Opinion

Five steps to building a more inclusive talent pipeline

Five steps to building a more inclusive talent pipeline

The compelling business case for gender equality has been well promoted. Diversity is widely understood to be fundamental to the sustained growth of any business. Yet research shows there is a common tendency for businesses to have a ‘50:30:10 leaking pipeline’ of women.

This leaking pipeline ratio refers to the fact that many businesses have a 50% representation of women at entry level, 30% in middle management and only 10% in senior management. So how can businesses of all shapes and sizes take steps to build a pipeline where more women choose to stay with the organisation and progress within it.

At Pure we run a Women’s Leadership Programme designed to help businesses create a balanced talent pipeline. Run in conjunction with People and Performance, it doesn’t just develop aspiring female leaders, is also equips women with the ability to go back out to their workplace and to work with their employers to remove any potential barriers or unconscious bias. Here’s some of the key topics of discussion covered by the programme.

  1. Be willing to dig out problems and find positive solutions

The companies which are most successful at building an inclusive talent pipeline are fully engaged with the idea of tackling any potential problems in the first place. If organisations don’t know why women fail to climb the ladder they can’t dig out any problems and find positive solutions.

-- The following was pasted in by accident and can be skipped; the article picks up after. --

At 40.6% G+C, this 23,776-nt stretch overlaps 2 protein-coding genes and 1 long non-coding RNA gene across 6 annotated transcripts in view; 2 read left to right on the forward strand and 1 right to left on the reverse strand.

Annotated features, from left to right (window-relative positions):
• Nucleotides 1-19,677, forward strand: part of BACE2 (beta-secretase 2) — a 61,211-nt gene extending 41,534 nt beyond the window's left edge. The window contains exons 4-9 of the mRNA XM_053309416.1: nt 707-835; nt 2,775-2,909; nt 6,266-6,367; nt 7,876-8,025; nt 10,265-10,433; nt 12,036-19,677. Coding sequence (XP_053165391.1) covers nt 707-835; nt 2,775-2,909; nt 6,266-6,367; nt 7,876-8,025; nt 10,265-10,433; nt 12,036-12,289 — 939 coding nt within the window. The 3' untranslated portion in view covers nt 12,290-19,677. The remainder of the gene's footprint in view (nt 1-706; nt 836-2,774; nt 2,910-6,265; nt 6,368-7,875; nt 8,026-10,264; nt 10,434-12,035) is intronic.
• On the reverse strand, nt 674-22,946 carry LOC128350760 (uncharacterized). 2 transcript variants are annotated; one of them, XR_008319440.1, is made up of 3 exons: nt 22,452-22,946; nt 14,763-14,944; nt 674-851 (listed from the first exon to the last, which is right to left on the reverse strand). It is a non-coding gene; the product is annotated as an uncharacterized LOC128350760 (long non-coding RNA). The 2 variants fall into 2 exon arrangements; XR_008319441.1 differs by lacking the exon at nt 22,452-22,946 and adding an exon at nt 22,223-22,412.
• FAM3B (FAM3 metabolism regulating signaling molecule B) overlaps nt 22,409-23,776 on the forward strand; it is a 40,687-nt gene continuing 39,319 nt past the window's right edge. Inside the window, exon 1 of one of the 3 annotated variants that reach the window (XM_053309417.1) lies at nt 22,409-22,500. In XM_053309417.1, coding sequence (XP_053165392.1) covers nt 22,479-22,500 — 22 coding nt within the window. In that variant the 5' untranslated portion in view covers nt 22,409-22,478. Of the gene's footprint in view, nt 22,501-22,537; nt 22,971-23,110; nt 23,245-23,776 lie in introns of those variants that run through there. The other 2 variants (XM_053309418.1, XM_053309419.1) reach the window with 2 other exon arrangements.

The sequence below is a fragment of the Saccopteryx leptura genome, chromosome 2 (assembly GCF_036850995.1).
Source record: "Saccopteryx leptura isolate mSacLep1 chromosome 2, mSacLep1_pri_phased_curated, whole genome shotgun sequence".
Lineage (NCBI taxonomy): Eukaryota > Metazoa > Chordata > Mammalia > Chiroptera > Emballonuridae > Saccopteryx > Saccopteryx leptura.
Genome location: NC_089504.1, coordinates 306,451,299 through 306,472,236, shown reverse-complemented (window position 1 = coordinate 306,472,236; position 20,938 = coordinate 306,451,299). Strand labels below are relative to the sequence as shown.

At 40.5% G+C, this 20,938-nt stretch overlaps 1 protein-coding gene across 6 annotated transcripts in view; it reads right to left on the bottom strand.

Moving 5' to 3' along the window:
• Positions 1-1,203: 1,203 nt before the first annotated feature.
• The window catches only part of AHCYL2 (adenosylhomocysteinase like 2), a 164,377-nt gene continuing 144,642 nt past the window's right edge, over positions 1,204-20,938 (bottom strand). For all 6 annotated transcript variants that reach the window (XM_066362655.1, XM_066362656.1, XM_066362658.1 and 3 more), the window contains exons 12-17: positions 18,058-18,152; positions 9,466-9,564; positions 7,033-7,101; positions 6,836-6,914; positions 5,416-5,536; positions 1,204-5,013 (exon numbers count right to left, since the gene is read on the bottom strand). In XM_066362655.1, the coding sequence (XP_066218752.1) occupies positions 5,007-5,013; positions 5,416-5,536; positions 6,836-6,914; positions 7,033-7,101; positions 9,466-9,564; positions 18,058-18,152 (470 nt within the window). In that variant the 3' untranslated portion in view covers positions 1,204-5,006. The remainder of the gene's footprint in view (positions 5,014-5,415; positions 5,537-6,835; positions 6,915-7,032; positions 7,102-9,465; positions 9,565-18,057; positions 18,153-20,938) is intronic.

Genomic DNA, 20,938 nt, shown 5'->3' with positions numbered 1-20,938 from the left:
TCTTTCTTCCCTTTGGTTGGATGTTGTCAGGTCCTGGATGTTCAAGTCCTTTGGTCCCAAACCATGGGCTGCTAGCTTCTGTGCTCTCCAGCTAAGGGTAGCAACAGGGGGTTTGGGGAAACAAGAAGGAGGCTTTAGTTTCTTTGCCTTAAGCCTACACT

1. Investigate all stages of the talent pipeline

Start from the beginning when exploring the talent pipeline. Is there an equal balance of men and women joining the organisation in junior roles in the first place? At what point does the number of women start to decline? Positive solutions to stop the leakage can vary across organisations, from removing any unconscious gender bias in the promotion process through to ensuring flexible working practices are clear, transparent and available to both men and women; backed by a culture which is focussed on results and not the amount of time spent in the building.

  1. Don’t make assumptions

Take time to find out the reasons behind any trends discovered when investigating your talent pipeline, as they could be surprising. For example, a recent study by Ambition UK showed that while it was commonly assumed that women left the workplace due to family reasons, for most women (62%) a lack of perceived career progression opportunities was their main reason for leaving their current company.

  1. Encourage and support female talent

We encourage organisations to focus on supporting a diverse range of high calibre employees to progress their career. Actively look for opportunities to build diverse project teams and to create a culture where everyone’s contribution is recognised and celebrated. Even if a female member of staff doesn’t immediately have all the right skills, if you spot the right potential, attitude and enthusiasm, then back them to do the job.

  1. Talk openly about career progression opportunities

Celebrate the success stories of both male and female rising stars and make them more visible within the organisation. This could be through the staff intranet, internal awards programmes or at company meetings. The Every Woman’s Advancing Women in Business report revealed that only 1 in 4 (25%) of female middle managers realistically expected to be in a more senior role in their current company within the next two years. If there are career progression opportunities available in your organisation, try to banish any misconceptions by shouting about them more.

More information about our Women’s Leadership Programme and how it can help businesses to develop a more balanced talent pipeline can be found here.